• Remember that your body has incredible internal intelligence. Simply telling your heart, out of panic, that it might stop doesn’t mean that it heeds your fears. Learn to become more comfortable with your heart, and let it do its job. Listen to it when you’re relaxed and also when you’re exercising. The more comfortable you are with the diversity and range of your heartbeats, the more confidence you’ll have in it.
• Allow your heart to beat in whatever rhythm it sees fit. Don’t try to control the natural rhythms of your body by always insisting on a calm heartbeat. The more you allow your body to flow in the manner it so chooses, the faster it will return to a state of rest.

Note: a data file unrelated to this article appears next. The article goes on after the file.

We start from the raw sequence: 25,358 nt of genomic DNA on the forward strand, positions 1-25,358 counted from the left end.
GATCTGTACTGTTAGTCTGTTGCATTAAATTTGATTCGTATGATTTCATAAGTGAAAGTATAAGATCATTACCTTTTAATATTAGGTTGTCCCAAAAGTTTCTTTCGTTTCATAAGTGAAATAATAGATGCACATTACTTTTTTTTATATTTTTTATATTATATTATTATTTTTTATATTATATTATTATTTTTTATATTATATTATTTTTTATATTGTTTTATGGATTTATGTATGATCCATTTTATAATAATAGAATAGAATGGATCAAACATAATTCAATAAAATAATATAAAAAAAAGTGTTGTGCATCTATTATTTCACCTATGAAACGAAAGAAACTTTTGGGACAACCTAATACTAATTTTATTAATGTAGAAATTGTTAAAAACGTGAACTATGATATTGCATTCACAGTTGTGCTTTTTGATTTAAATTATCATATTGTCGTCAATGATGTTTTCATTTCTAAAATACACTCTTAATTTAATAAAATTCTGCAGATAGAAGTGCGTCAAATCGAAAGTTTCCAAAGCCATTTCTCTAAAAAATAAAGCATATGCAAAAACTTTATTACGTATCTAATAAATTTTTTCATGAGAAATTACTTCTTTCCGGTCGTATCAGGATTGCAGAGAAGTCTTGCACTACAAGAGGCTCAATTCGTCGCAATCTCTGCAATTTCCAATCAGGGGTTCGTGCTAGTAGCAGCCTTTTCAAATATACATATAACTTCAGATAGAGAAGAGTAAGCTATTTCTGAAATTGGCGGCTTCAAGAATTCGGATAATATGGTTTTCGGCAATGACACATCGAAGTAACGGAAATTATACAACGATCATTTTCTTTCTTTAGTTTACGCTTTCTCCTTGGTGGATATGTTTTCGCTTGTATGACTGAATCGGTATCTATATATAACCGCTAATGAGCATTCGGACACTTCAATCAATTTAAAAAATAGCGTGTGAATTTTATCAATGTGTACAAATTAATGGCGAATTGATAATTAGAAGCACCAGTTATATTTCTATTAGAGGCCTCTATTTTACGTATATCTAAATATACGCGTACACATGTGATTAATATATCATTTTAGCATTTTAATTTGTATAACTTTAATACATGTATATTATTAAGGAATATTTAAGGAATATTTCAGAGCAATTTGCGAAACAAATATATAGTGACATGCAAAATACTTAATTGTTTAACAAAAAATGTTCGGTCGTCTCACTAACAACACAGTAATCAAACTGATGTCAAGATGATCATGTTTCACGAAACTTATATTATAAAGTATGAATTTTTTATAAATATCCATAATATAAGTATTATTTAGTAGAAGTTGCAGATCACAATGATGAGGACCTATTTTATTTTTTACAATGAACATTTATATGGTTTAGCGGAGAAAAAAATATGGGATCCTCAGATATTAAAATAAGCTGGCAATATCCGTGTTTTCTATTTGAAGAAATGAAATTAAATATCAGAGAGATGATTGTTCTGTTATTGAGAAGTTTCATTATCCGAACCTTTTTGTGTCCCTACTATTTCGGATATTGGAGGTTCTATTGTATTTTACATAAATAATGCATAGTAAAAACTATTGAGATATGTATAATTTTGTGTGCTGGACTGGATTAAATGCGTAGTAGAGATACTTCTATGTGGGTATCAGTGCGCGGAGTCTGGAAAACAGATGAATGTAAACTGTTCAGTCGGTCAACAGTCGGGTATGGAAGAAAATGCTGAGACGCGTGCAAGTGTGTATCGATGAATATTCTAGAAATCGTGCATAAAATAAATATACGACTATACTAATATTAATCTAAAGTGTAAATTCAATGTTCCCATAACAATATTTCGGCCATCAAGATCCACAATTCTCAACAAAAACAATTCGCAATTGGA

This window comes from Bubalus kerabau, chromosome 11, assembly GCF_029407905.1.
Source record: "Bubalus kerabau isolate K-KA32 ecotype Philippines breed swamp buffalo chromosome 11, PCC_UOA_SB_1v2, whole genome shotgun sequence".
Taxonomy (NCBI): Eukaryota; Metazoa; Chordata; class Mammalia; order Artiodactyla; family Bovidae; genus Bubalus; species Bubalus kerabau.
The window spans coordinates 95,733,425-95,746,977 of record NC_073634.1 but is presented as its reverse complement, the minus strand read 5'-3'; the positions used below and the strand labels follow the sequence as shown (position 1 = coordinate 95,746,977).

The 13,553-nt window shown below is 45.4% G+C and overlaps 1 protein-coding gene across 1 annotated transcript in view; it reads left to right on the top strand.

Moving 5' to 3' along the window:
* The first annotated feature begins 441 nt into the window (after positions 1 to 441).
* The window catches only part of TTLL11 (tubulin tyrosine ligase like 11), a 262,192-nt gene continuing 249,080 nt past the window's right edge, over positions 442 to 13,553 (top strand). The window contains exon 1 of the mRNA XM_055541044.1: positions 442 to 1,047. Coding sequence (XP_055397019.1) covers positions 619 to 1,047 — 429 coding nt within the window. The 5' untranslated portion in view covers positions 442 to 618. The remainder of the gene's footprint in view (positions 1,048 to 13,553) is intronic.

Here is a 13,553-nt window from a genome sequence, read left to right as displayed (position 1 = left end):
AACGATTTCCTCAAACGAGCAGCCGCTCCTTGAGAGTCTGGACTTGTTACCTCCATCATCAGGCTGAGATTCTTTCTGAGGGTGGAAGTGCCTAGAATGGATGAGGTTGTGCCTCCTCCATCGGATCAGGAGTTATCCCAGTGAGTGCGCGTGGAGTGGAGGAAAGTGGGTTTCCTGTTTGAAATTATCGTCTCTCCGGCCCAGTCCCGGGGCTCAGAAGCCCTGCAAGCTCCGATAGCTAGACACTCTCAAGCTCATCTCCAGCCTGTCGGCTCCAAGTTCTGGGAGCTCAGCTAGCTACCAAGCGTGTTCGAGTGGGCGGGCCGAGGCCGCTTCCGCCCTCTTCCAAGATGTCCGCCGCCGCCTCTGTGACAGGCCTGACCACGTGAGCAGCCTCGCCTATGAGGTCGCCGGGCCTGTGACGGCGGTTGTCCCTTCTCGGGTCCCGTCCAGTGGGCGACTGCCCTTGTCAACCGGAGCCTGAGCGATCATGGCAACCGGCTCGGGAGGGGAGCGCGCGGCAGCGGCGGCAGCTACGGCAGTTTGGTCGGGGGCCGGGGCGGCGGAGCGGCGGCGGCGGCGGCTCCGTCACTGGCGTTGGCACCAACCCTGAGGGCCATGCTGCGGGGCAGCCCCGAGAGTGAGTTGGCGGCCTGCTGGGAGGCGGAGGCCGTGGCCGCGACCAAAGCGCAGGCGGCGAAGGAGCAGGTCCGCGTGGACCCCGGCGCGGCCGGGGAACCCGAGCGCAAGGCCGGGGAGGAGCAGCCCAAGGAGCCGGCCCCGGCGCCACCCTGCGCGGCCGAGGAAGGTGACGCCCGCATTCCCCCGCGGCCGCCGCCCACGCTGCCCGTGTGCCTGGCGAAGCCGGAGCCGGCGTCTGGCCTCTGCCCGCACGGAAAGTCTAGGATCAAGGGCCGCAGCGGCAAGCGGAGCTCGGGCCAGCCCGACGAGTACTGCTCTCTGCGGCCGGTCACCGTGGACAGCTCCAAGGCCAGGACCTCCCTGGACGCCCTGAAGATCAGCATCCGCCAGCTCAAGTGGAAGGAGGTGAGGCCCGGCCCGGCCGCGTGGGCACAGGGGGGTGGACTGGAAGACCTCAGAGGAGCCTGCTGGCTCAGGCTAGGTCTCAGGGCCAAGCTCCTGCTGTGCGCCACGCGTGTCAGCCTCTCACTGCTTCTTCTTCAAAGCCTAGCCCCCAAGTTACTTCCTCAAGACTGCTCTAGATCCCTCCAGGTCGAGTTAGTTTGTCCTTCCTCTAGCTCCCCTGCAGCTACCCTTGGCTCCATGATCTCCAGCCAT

Very often, your heart only wants to palpitate a bit, thump a few beats harder. Why? That’s the heart’s own business. It’s your mind that interferes and panics, causing the adrenaline to kick off a longer cycle of rapid heartbeats. So from now on, make a verbal agreement with your heart that you’re going to stop interfering and obsessing over its health and trust in it 100 percent. Then hand over the controls. Let go to whatever way your heart wishes to behave. By allowing the sensations to happen and simply getting on with your day, you release the anxiety that you hold around your heart as well as the cautious monitoring of every heartbeat.